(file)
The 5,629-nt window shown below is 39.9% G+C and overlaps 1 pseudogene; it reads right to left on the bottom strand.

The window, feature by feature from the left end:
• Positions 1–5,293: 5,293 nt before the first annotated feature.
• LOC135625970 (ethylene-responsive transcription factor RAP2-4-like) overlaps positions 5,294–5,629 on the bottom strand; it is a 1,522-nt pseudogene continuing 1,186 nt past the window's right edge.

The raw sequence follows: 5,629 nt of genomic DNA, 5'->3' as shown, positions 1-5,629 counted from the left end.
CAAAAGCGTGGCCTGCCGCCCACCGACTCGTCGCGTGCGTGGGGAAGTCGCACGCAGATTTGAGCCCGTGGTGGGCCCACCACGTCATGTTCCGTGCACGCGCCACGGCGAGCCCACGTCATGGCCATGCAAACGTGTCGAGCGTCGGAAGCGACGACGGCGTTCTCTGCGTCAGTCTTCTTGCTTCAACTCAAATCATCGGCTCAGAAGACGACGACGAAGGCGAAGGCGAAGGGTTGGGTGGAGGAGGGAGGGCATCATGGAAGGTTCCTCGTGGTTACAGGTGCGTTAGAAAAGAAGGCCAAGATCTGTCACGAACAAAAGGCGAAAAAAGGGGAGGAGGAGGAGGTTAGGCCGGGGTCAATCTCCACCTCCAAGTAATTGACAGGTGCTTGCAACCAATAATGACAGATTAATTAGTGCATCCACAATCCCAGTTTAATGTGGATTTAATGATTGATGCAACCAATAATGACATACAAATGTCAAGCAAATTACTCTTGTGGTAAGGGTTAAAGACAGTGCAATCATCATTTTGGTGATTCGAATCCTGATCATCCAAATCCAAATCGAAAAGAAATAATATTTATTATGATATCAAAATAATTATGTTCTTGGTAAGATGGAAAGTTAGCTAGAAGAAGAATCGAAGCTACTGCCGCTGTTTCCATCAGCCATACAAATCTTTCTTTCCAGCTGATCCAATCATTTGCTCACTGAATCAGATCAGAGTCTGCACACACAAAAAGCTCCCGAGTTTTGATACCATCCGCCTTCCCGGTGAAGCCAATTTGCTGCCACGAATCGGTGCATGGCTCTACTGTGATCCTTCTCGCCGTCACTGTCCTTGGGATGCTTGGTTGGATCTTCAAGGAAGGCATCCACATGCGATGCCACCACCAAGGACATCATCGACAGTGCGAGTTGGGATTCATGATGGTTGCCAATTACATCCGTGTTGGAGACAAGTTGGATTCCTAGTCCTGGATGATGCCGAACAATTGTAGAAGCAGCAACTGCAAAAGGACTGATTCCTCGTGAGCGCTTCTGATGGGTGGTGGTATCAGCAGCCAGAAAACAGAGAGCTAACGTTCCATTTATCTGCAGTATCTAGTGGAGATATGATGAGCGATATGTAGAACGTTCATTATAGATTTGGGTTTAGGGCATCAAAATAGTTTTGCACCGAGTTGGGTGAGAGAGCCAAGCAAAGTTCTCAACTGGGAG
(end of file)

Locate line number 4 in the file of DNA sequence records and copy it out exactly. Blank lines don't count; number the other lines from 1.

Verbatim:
• LOC135625970 (ethylene-responsive transcription factor RAP2-4-like) overlaps positions 5,294–5,629 on the bottom strand; it is a 1,522-nt pseudogene continuing 1,186 nt past the window's right edge.